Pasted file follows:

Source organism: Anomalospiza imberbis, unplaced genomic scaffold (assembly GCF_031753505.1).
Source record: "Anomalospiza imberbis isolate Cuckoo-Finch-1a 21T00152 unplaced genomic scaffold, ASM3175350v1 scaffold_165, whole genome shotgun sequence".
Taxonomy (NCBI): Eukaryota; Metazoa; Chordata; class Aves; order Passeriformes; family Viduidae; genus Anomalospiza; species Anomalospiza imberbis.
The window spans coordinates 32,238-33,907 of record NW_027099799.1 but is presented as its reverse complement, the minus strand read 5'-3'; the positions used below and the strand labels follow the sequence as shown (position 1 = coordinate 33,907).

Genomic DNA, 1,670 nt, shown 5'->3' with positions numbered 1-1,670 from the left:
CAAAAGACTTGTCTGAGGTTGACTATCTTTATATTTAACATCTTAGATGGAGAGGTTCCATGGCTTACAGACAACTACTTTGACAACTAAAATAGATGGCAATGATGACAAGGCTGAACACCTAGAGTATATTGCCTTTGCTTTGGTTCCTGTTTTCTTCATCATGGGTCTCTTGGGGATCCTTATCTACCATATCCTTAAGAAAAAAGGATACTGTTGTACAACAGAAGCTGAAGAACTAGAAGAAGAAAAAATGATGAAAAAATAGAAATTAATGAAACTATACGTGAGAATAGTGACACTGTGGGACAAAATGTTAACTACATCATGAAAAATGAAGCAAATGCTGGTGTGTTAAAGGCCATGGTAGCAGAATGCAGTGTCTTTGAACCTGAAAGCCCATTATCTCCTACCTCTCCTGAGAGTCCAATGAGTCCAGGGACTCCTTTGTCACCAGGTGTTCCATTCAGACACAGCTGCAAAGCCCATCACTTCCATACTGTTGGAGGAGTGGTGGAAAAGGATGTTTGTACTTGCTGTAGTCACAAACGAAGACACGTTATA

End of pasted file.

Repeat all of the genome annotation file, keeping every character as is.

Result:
Source organism: Anomalospiza imberbis, unplaced genomic scaffold (assembly GCF_031753505.1).
Source record: "Anomalospiza imberbis isolate Cuckoo-Finch-1a 21T00152 unplaced genomic scaffold, ASM3175350v1 scaffold_165, whole genome shotgun sequence".
Taxonomy (NCBI): Eukaryota; Metazoa; Chordata; class Aves; order Passeriformes; family Viduidae; genus Anomalospiza; species Anomalospiza imberbis.
The window spans coordinates 32,238-33,907 of record NW_027099799.1 but is presented as its reverse complement, the minus strand read 5'-3'; the positions used below and the strand labels follow the sequence as shown (position 1 = coordinate 33,907).

Genomic DNA, 1,670 nt, shown 5'->3' with positions numbered 1-1,670 from the left:
CAAAAGACTTGTCTGAGGTTGACTATCTTTATATTTAACATCTTAGATGGAGAGGTTCCATGGCTTACAGACAACTACTTTGACAACTAAAATAGATGGCAATGATGACAAGGCTGAACACCTAGAGTATATTGCCTTTGCTTTGGTTCCTGTTTTCTTCATCATGGGTCTCTTGGGGATCCTTATCTACCATATCCTTAAGAAAAAAGGATACTGTTGTACAACAGAAGCTGAAGAACTAGAAGAAGAAAAAATGATGAAAAAATAGAAATTAATGAAACTATACGTGAGAATAGTGACACTGTGGGACAAAATGTTAACTACATCATGAAAAATGAAGCAAATGCTGGTGTGTTAAAGGCCATGGTAGCAGAATGCAGTGTCTTTGAACCTGAAAGCCCATTATCTCCTACCTCTCCTGAGAGTCCAATGAGTCCAGGGACTCCTTTGTCACCAGGTGTTCCATTCAGACACAGCTGCAAAGCCCATCACTTCCATACTGTTGGAGGAGTGGTGGAAAAGGATGTTTGTACTTGCTGTAGTCACAAACGAAGACACGTTATA